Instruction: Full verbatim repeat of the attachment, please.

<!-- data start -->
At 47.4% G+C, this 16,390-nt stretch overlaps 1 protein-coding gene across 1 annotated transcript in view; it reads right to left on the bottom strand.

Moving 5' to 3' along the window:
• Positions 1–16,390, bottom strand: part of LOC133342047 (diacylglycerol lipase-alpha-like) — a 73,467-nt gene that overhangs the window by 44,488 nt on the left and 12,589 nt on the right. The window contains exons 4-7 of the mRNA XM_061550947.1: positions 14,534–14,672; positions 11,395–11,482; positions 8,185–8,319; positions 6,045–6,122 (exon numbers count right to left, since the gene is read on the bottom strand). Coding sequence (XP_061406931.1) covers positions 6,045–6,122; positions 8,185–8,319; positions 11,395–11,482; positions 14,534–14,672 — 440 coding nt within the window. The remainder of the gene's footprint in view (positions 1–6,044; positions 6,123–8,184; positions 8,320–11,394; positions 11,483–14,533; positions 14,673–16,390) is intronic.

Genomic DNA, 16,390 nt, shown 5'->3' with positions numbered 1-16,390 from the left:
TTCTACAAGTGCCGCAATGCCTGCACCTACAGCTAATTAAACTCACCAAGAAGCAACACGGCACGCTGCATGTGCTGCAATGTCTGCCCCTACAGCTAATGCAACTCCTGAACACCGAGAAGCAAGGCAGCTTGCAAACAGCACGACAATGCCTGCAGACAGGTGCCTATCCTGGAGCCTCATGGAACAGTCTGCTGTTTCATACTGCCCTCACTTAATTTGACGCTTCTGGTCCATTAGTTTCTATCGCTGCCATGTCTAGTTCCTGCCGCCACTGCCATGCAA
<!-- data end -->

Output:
At 47.4% G+C, this 16,390-nt stretch overlaps 1 protein-coding gene across 1 annotated transcript in view; it reads right to left on the bottom strand.

Moving 5' to 3' along the window:
• Positions 1–16,390, bottom strand: part of LOC133342047 (diacylglycerol lipase-alpha-like) — a 73,467-nt gene that overhangs the window by 44,488 nt on the left and 12,589 nt on the right. The window contains exons 4-7 of the mRNA XM_061550947.1: positions 14,534–14,672; positions 11,395–11,482; positions 8,185–8,319; positions 6,045–6,122 (exon numbers count right to left, since the gene is read on the bottom strand). Coding sequence (XP_061406931.1) covers positions 6,045–6,122; positions 8,185–8,319; positions 11,395–11,482; positions 14,534–14,672 — 440 coding nt within the window. The remainder of the gene's footprint in view (positions 1–6,044; positions 6,123–8,184; positions 8,320–11,394; positions 11,483–14,533; positions 14,673–16,390) is intronic.

Genomic DNA, 16,390 nt, shown 5'->3' with positions numbered 1-16,390 from the left:
TTCTACAAGTGCCGCAATGCCTGCACCTACAGCTAATTAAACTCACCAAGAAGCAACACGGCACGCTGCATGTGCTGCAATGTCTGCCCCTACAGCTAATGCAACTCCTGAACACCGAGAAGCAAGGCAGCTTGCAAACAGCACGACAATGCCTGCAGACAGGTGCCTATCCTGGAGCCTCATGGAACAGTCTGCTGTTTCATACTGCCCTCACTTAATTTGACGCTTCTGGTCCATTAGTTTCTATCGCTGCCATGTCTAGTTCCTGCCGCCACTGCCATGCAA